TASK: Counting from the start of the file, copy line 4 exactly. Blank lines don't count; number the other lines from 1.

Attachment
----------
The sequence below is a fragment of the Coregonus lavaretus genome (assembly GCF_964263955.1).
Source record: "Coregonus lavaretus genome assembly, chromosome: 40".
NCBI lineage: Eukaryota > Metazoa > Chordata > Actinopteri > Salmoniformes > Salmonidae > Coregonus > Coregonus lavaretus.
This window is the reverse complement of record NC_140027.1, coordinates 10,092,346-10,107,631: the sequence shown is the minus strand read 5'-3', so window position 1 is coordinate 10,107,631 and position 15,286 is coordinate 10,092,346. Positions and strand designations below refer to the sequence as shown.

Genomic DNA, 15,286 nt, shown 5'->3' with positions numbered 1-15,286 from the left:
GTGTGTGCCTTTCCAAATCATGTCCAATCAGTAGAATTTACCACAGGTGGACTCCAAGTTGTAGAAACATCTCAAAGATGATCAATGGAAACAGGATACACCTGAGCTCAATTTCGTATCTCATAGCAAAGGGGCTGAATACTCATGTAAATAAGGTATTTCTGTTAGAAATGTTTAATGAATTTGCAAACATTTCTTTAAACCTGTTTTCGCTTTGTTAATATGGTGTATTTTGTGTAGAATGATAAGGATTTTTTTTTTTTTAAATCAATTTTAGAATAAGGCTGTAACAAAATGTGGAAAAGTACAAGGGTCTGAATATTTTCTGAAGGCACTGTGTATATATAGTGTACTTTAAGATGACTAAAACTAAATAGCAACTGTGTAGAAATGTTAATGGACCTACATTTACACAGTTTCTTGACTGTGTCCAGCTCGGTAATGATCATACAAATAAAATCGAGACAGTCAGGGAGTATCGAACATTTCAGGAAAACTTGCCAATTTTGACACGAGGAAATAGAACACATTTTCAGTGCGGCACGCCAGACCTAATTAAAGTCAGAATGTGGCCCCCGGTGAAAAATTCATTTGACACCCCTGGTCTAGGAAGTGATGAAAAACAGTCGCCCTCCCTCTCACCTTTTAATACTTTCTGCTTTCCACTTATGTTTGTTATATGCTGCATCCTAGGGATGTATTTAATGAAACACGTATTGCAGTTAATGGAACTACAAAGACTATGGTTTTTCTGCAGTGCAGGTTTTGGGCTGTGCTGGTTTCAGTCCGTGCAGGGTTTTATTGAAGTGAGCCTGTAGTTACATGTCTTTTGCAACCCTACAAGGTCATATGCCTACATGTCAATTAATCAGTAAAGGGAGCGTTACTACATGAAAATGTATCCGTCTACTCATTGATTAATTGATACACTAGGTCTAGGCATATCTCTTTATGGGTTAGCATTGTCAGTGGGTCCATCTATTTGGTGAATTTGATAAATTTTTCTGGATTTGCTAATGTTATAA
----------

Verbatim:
This window is the reverse complement of record NC_140027.1, coordinates 10,092,346-10,107,631: the sequence shown is the minus strand read 5'-3', so window position 1 is coordinate 10,107,631 and position 15,286 is coordinate 10,092,346. Positions and strand designations below refer to the sequence as shown.